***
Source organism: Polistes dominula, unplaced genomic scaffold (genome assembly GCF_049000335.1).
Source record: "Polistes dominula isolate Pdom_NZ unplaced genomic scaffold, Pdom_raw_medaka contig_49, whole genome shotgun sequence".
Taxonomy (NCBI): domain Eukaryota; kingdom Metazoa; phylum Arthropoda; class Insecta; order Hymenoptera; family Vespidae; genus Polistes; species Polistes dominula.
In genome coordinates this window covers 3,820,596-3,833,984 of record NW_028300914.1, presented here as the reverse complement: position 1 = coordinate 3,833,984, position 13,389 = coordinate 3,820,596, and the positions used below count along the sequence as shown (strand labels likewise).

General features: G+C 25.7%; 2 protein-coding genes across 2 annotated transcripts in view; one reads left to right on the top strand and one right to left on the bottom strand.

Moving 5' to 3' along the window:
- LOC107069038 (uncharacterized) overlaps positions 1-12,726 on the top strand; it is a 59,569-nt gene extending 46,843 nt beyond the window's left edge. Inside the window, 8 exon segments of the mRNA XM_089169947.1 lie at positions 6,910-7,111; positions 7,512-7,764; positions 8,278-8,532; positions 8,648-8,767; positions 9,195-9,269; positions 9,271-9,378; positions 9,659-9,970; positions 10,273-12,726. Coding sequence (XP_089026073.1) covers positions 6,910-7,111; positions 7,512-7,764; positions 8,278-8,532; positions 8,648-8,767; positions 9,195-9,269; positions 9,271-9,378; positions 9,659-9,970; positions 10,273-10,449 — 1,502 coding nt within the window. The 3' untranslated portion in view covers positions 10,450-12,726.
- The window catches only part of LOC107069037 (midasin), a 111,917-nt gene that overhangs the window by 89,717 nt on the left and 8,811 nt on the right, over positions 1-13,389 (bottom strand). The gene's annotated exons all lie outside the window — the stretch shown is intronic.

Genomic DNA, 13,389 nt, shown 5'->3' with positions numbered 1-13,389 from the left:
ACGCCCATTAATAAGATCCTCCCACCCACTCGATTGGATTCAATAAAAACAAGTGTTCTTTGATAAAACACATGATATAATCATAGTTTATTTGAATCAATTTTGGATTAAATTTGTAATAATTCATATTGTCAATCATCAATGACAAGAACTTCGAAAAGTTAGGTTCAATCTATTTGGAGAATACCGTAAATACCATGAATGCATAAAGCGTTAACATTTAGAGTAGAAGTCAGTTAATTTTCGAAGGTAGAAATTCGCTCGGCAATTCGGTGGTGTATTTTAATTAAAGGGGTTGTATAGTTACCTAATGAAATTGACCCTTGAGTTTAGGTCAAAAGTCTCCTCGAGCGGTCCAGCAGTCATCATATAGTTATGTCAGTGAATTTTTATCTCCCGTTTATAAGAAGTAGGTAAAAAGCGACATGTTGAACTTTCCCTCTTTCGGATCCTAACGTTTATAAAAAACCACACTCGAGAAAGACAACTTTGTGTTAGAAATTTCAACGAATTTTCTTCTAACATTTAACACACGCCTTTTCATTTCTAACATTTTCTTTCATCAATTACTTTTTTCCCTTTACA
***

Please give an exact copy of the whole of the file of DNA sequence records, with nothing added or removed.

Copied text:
Source organism: Polistes dominula, unplaced genomic scaffold (genome assembly GCF_049000335.1).
Source record: "Polistes dominula isolate Pdom_NZ unplaced genomic scaffold, Pdom_raw_medaka contig_49, whole genome shotgun sequence".
Taxonomy (NCBI): domain Eukaryota; kingdom Metazoa; phylum Arthropoda; class Insecta; order Hymenoptera; family Vespidae; genus Polistes; species Polistes dominula.
In genome coordinates this window covers 3,820,596-3,833,984 of record NW_028300914.1, presented here as the reverse complement: position 1 = coordinate 3,833,984, position 13,389 = coordinate 3,820,596, and the positions used below count along the sequence as shown (strand labels likewise).

General features: G+C 25.7%; 2 protein-coding genes across 2 annotated transcripts in view; one reads left to right on the top strand and one right to left on the bottom strand.

Moving 5' to 3' along the window:
- LOC107069038 (uncharacterized) overlaps positions 1-12,726 on the top strand; it is a 59,569-nt gene extending 46,843 nt beyond the window's left edge. Inside the window, 8 exon segments of the mRNA XM_089169947.1 lie at positions 6,910-7,111; positions 7,512-7,764; positions 8,278-8,532; positions 8,648-8,767; positions 9,195-9,269; positions 9,271-9,378; positions 9,659-9,970; positions 10,273-12,726. Coding sequence (XP_089026073.1) covers positions 6,910-7,111; positions 7,512-7,764; positions 8,278-8,532; positions 8,648-8,767; positions 9,195-9,269; positions 9,271-9,378; positions 9,659-9,970; positions 10,273-10,449 — 1,502 coding nt within the window. The 3' untranslated portion in view covers positions 10,450-12,726.
- The window catches only part of LOC107069037 (midasin), a 111,917-nt gene that overhangs the window by 89,717 nt on the left and 8,811 nt on the right, over positions 1-13,389 (bottom strand). The gene's annotated exons all lie outside the window — the stretch shown is intronic.

Genomic DNA, 13,389 nt, shown 5'->3' with positions numbered 1-13,389 from the left:
ACGCCCATTAATAAGATCCTCCCACCCACTCGATTGGATTCAATAAAAACAAGTGTTCTTTGATAAAACACATGATATAATCATAGTTTATTTGAATCAATTTTGGATTAAATTTGTAATAATTCATATTGTCAATCATCAATGACAAGAACTTCGAAAAGTTAGGTTCAATCTATTTGGAGAATACCGTAAATACCATGAATGCATAAAGCGTTAACATTTAGAGTAGAAGTCAGTTAATTTTCGAAGGTAGAAATTCGCTCGGCAATTCGGTGGTGTATTTTAATTAAAGGGGTTGTATAGTTACCTAATGAAATTGACCCTTGAGTTTAGGTCAAAAGTCTCCTCGAGCGGTCCAGCAGTCATCATATAGTTATGTCAGTGAATTTTTATCTCCCGTTTATAAGAAGTAGGTAAAAAGCGACATGTTGAACTTTCCCTCTTTCGGATCCTAACGTTTATAAAAAACCACACTCGAGAAAGACAACTTTGTGTTAGAAATTTCAACGAATTTTCTTCTAACATTTAACACACGCCTTTTCATTTCTAACATTTTCTTTCATCAATTACTTTTTTCCCTTTACA